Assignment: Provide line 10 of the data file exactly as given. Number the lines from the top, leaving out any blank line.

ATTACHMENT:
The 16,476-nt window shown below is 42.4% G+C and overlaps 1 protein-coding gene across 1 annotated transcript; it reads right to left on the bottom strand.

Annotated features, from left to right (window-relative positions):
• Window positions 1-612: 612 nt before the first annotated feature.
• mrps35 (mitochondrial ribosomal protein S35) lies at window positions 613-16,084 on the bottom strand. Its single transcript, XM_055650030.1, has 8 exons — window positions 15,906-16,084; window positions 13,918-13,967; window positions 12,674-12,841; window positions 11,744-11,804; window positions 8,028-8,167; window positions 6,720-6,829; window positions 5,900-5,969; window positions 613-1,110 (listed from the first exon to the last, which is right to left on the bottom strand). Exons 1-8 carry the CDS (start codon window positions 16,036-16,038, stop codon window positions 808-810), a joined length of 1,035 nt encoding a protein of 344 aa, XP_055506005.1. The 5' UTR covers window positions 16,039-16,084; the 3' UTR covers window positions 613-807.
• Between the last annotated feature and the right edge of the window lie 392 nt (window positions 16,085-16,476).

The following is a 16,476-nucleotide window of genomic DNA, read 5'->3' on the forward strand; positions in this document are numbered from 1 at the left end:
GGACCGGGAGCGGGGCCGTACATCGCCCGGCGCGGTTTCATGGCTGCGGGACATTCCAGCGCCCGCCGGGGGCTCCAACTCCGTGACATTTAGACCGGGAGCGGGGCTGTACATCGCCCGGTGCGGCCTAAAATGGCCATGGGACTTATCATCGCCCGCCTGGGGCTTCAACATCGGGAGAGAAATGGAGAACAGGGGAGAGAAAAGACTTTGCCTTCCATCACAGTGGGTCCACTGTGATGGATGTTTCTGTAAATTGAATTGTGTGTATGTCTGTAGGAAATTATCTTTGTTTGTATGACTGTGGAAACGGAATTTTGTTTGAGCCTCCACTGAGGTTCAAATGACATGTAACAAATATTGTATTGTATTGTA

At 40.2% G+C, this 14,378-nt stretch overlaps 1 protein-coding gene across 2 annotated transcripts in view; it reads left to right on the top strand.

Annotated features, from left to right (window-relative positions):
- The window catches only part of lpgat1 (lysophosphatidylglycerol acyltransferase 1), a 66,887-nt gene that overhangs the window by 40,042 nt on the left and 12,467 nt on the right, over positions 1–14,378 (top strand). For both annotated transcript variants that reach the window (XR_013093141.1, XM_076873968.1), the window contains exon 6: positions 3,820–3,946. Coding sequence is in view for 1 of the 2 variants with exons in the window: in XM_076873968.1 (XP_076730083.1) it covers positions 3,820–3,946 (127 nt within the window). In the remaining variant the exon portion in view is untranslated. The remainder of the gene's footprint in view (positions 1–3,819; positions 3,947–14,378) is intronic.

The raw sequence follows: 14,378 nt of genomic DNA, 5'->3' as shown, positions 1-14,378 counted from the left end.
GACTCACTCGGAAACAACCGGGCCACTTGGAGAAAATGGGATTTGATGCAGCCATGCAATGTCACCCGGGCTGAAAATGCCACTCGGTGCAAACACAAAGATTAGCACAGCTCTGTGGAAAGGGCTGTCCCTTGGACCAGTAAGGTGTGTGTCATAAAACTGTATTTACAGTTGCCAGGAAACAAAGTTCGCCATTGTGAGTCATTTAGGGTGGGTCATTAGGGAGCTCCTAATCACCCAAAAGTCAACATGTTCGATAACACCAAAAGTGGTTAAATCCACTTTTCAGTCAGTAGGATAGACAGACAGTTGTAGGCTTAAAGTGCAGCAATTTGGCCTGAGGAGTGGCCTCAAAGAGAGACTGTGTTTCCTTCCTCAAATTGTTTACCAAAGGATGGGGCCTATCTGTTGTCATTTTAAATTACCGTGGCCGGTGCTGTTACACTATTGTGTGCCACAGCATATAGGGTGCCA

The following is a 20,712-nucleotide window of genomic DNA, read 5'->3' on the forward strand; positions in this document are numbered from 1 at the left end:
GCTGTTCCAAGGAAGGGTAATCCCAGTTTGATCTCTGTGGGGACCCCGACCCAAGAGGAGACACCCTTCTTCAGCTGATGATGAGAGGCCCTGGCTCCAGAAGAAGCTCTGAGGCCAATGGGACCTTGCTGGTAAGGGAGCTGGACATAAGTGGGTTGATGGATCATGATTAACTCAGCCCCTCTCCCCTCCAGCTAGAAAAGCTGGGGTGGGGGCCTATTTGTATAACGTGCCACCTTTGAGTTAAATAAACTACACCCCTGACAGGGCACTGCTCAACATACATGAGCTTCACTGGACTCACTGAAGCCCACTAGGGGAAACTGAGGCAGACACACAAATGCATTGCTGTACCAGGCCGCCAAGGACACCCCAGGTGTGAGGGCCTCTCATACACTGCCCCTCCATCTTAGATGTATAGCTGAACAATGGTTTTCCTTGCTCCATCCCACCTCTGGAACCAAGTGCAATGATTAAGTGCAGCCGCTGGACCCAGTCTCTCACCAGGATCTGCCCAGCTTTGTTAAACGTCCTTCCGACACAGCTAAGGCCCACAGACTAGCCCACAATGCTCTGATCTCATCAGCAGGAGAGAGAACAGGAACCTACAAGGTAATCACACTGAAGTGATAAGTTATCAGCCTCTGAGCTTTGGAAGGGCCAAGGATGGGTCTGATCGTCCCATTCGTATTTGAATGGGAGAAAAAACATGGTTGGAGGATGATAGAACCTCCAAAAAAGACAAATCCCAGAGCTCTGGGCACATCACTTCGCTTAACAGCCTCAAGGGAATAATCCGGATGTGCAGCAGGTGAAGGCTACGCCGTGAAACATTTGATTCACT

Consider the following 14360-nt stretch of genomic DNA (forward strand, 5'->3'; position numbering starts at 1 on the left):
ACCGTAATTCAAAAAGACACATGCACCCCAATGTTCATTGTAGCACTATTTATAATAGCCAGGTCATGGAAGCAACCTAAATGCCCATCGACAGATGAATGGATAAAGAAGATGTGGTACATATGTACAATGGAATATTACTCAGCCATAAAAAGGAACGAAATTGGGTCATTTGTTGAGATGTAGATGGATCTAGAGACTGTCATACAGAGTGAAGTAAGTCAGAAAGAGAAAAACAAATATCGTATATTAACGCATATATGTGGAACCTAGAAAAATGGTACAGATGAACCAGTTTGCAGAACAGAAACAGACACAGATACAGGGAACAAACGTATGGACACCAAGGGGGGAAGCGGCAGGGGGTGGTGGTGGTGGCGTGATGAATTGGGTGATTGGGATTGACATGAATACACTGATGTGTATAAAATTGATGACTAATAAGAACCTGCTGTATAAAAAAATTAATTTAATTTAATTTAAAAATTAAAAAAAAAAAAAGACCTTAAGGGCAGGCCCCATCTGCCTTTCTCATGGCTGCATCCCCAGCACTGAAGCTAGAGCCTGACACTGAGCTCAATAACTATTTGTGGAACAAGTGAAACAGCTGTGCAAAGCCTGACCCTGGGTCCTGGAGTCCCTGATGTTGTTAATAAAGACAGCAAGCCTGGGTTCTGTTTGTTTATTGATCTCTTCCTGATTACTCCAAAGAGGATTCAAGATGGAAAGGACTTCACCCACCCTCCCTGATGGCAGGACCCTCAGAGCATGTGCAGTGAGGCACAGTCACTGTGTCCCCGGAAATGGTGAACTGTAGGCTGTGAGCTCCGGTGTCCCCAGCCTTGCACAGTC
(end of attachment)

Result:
- The window catches only part of lpgat1 (lysophosphatidylglycerol acyltransferase 1), a 66,887-nt gene that overhangs the window by 40,042 nt on the left and 12,467 nt on the right, over positions 1–14,378 (top strand). For both annotated transcript variants that reach the window (XR_013093141.1, XM_076873968.1), the window contains exon 6: positions 3,820–3,946. Coding sequence is in view for 1 of the 2 variants with exons in the window: in XM_076873968.1 (XP_076730083.1) it covers positions 3,820–3,946 (127 nt within the window). In the remaining variant the exon portion in view is untranslated. The remainder of the gene's footprint in view (positions 1–3,819; positions 3,947–14,378) is intronic.